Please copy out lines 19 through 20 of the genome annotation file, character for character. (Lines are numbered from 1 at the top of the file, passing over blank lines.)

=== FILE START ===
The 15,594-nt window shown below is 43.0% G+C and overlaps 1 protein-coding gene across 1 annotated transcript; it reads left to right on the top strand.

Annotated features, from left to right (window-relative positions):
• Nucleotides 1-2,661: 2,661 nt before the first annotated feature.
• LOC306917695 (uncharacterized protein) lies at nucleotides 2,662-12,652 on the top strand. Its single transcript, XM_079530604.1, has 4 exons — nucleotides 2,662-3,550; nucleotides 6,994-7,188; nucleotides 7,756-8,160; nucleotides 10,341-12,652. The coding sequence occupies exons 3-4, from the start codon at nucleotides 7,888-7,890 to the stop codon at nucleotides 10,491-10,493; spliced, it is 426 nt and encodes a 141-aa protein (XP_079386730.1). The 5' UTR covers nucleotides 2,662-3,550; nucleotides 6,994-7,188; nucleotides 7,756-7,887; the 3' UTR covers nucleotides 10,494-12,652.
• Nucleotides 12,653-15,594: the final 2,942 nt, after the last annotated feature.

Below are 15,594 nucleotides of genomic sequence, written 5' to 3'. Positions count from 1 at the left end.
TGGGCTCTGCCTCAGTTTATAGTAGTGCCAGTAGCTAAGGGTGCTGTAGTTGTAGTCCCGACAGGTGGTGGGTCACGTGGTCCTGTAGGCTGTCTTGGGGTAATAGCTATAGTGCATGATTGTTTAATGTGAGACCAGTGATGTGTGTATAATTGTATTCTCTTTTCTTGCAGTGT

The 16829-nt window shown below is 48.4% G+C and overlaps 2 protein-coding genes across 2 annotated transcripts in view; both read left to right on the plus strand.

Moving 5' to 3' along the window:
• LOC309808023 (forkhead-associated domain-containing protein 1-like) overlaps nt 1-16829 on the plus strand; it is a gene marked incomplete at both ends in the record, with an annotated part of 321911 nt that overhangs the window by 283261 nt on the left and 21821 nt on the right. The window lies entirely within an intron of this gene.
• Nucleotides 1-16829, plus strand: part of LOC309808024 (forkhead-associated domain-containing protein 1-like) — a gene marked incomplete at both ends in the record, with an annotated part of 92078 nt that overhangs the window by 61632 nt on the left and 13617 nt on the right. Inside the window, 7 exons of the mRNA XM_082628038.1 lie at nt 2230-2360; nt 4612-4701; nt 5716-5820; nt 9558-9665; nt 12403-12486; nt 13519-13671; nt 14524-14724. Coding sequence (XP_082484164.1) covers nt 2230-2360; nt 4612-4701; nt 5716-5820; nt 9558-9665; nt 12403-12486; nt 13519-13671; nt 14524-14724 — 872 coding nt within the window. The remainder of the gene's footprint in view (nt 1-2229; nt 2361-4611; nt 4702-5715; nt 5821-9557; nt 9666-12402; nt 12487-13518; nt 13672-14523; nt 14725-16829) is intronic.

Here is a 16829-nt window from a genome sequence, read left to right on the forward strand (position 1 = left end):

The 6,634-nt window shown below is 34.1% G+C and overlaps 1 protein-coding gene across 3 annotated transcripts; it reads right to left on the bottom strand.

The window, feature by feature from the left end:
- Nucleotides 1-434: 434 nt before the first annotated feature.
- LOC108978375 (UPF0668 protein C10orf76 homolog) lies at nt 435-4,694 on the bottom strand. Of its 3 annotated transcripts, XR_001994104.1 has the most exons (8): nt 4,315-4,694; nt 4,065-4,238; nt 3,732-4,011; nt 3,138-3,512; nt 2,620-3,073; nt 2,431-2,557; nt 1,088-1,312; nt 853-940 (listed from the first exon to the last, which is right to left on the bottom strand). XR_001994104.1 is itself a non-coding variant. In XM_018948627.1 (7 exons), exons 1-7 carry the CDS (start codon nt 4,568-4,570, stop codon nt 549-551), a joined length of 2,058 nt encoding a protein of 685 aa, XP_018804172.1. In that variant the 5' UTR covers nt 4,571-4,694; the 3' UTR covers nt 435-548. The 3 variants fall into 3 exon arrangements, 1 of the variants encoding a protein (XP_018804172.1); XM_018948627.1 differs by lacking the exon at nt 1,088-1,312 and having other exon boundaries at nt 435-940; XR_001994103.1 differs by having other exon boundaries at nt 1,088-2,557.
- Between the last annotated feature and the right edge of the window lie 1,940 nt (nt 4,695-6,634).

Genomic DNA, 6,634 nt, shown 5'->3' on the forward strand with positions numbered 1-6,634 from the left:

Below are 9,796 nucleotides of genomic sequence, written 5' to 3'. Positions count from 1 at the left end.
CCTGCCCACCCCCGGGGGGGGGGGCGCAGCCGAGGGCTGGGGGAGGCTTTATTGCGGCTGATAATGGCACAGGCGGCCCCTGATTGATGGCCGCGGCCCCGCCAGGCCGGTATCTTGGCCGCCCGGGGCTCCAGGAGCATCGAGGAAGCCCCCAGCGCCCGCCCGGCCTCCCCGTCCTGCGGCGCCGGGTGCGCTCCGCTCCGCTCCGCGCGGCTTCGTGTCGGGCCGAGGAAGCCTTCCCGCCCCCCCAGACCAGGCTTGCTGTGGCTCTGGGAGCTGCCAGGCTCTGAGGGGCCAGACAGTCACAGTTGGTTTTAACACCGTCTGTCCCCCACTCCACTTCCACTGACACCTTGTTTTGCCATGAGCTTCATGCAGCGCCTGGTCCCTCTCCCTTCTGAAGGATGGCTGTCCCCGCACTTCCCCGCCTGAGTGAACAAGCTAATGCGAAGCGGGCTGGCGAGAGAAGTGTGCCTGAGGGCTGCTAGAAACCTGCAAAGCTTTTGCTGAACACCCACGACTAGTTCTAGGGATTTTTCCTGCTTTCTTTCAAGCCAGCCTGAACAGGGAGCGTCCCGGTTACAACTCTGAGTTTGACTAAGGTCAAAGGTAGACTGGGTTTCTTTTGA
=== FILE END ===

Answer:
Below are 9,796 nucleotides of genomic sequence, written 5' to 3'. Positions count from 1 at the left end.
CCTGCCCACCCCCGGGGGGGGGGGCGCAGCCGAGGGCTGGGGGAGGCTTTATTGCGGCTGATAATGGCACAGGCGGCCCCTGATTGATGGCCGCGGCCCCGCCAGGCCGGTATCTTGGCCGCCCGGGGCTCCAGGAGCATCGAGGAAGCCCCCAGCGCCCGCCCGGCCTCCCCGTCCTGCGGCGCCGGGTGCGCTCCGCTCCGCTCCGCGCGGCTTCGTGTCGGGCCGAGGAAGCCTTCCCGCCCCCCCAGACCAGGCTTGCTGTGGCTCTGGGAGCTGCCAGGCTCTGAGGGGCCAGACAGTCACAGTTGGTTTTAACACCGTCTGTCCCCCACTCCACTTCCACTGACACCTTGTTTTGCCATGAGCTTCATGCAGCGCCTGGTCCCTCTCCCTTCTGAAGGATGGCTGTCCCCGCACTTCCCCGCCTGAGTGAACAAGCTAATGCGAAGCGGGCTGGCGAGAGAAGTGTGCCTGAGGGCTGCTAGAAACCTGCAAAGCTTTTGCTGAACACCCACGACTAGTTCTAGGGATTTTTCCTGCTTTCTTTCAAGCCAGCCTGAACAGGGAGCGTCCCGGTTACAACTCTGAGTTTGACTAAGGTCAAAGGTAGACTGGGTTTCTTTTGA